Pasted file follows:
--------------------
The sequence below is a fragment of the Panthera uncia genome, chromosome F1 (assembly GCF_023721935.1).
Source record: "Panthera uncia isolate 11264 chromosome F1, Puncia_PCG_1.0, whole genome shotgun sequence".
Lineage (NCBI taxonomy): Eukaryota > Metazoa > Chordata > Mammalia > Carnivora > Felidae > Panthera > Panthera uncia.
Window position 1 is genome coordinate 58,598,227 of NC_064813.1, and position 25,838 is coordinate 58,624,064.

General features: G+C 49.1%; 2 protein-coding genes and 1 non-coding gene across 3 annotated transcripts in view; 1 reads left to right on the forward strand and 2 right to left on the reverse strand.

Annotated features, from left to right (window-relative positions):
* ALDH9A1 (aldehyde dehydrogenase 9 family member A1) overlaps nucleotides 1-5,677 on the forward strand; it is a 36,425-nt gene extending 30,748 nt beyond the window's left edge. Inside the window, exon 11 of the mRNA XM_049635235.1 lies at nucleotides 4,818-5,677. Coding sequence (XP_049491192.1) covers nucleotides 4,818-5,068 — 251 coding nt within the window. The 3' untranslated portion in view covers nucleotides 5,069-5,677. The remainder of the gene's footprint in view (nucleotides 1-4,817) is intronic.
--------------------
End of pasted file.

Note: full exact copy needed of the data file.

The sequence below is a fragment of the Panthera uncia genome, chromosome F1 (assembly GCF_023721935.1).
Source record: "Panthera uncia isolate 11264 chromosome F1, Puncia_PCG_1.0, whole genome shotgun sequence".
Lineage (NCBI taxonomy): Eukaryota > Metazoa > Chordata > Mammalia > Carnivora > Felidae > Panthera > Panthera uncia.
Window position 1 is genome coordinate 58,598,227 of NC_064813.1, and position 25,838 is coordinate 58,624,064.

General features: G+C 49.1%; 2 protein-coding genes and 1 non-coding gene across 3 annotated transcripts in view; 1 reads left to right on the forward strand and 2 right to left on the reverse strand.

Annotated features, from left to right (window-relative positions):
* ALDH9A1 (aldehyde dehydrogenase 9 family member A1) overlaps nucleotides 1-5,677 on the forward strand; it is a 36,425-nt gene extending 30,748 nt beyond the window's left edge. Inside the window, exon 11 of the mRNA XM_049635235.1 lies at nucleotides 4,818-5,677. Coding sequence (XP_049491192.1) covers nucleotides 4,818-5,068 — 251 coding nt within the window. The 3' untranslated portion in view covers nucleotides 5,069-5,677. The remainder of the gene's footprint in view (nucleotides 1-4,817) is intronic.